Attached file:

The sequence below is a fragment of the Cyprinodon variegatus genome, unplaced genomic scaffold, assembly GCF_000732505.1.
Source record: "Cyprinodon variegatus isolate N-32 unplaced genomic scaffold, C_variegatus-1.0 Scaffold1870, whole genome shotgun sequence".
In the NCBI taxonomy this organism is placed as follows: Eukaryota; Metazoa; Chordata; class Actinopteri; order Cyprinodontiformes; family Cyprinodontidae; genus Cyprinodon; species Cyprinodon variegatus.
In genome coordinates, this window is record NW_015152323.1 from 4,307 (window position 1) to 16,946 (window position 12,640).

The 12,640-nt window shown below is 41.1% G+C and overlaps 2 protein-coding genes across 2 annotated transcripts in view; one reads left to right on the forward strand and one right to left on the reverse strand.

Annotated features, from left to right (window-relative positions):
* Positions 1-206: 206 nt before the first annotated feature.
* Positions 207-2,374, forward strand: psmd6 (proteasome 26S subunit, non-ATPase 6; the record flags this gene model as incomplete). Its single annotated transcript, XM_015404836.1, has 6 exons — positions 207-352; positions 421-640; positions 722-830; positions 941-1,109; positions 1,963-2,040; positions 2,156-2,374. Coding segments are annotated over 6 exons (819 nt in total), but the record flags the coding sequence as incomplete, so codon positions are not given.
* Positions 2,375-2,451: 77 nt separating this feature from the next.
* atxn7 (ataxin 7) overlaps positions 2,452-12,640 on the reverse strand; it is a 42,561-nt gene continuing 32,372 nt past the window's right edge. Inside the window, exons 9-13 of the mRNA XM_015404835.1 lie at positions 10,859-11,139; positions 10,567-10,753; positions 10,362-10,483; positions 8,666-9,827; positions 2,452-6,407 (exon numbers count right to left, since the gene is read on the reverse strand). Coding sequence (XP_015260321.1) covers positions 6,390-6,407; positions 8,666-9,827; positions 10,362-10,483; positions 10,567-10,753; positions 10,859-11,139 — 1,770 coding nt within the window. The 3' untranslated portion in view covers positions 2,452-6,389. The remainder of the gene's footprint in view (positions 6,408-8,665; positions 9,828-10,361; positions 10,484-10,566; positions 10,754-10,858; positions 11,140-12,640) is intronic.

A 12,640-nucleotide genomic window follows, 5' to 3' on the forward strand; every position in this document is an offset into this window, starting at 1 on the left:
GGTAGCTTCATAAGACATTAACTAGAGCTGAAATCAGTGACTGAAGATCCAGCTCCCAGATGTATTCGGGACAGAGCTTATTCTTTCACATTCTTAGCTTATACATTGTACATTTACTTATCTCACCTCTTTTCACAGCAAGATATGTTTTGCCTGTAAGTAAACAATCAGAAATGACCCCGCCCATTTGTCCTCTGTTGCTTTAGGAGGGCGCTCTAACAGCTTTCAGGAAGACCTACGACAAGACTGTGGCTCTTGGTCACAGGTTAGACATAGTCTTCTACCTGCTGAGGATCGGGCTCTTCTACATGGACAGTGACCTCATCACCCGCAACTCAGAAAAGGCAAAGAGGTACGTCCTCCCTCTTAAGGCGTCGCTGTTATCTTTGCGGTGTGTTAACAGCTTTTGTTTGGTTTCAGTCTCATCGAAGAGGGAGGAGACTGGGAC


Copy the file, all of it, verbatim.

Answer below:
The sequence below is a fragment of the Cyprinodon variegatus genome, unplaced genomic scaffold, assembly GCF_000732505.1.
Source record: "Cyprinodon variegatus isolate N-32 unplaced genomic scaffold, C_variegatus-1.0 Scaffold1870, whole genome shotgun sequence".
In the NCBI taxonomy this organism is placed as follows: Eukaryota; Metazoa; Chordata; class Actinopteri; order Cyprinodontiformes; family Cyprinodontidae; genus Cyprinodon; species Cyprinodon variegatus.
In genome coordinates, this window is record NW_015152323.1 from 4,307 (window position 1) to 16,946 (window position 12,640).

The 12,640-nt window shown below is 41.1% G+C and overlaps 2 protein-coding genes across 2 annotated transcripts in view; one reads left to right on the forward strand and one right to left on the reverse strand.

Annotated features, from left to right (window-relative positions):
* Positions 1-206: 206 nt before the first annotated feature.
* Positions 207-2,374, forward strand: psmd6 (proteasome 26S subunit, non-ATPase 6; the record flags this gene model as incomplete). Its single annotated transcript, XM_015404836.1, has 6 exons — positions 207-352; positions 421-640; positions 722-830; positions 941-1,109; positions 1,963-2,040; positions 2,156-2,374. Coding segments are annotated over 6 exons (819 nt in total), but the record flags the coding sequence as incomplete, so codon positions are not given.
* Positions 2,375-2,451: 77 nt separating this feature from the next.
* atxn7 (ataxin 7) overlaps positions 2,452-12,640 on the reverse strand; it is a 42,561-nt gene continuing 32,372 nt past the window's right edge. Inside the window, exons 9-13 of the mRNA XM_015404835.1 lie at positions 10,859-11,139; positions 10,567-10,753; positions 10,362-10,483; positions 8,666-9,827; positions 2,452-6,407 (exon numbers count right to left, since the gene is read on the reverse strand). Coding sequence (XP_015260321.1) covers positions 6,390-6,407; positions 8,666-9,827; positions 10,362-10,483; positions 10,567-10,753; positions 10,859-11,139 — 1,770 coding nt within the window. The 3' untranslated portion in view covers positions 2,452-6,389. The remainder of the gene's footprint in view (positions 6,408-8,665; positions 9,828-10,361; positions 10,484-10,566; positions 10,754-10,858; positions 11,140-12,640) is intronic.

A 12,640-nucleotide genomic window follows, 5' to 3' on the forward strand; every position in this document is an offset into this window, starting at 1 on the left:
GGTAGCTTCATAAGACATTAACTAGAGCTGAAATCAGTGACTGAAGATCCAGCTCCCAGATGTATTCGGGACAGAGCTTATTCTTTCACATTCTTAGCTTATACATTGTACATTTACTTATCTCACCTCTTTTCACAGCAAGATATGTTTTGCCTGTAAGTAAACAATCAGAAATGACCCCGCCCATTTGTCCTCTGTTGCTTTAGGAGGGCGCTCTAACAGCTTTCAGGAAGACCTACGACAAGACTGTGGCTCTTGGTCACAGGTTAGACATAGTCTTCTACCTGCTGAGGATCGGGCTCTTCTACATGGACAGTGACCTCATCACCCGCAACTCAGAAAAGGCAAAGAGGTACGTCCTCCCTCTTAAGGCGTCGCTGTTATCTTTGCGGTGTGTTAACAGCTTTTGTTTGGTTTCAGTCTCATCGAAGAGGGAGGAGACTGGGAC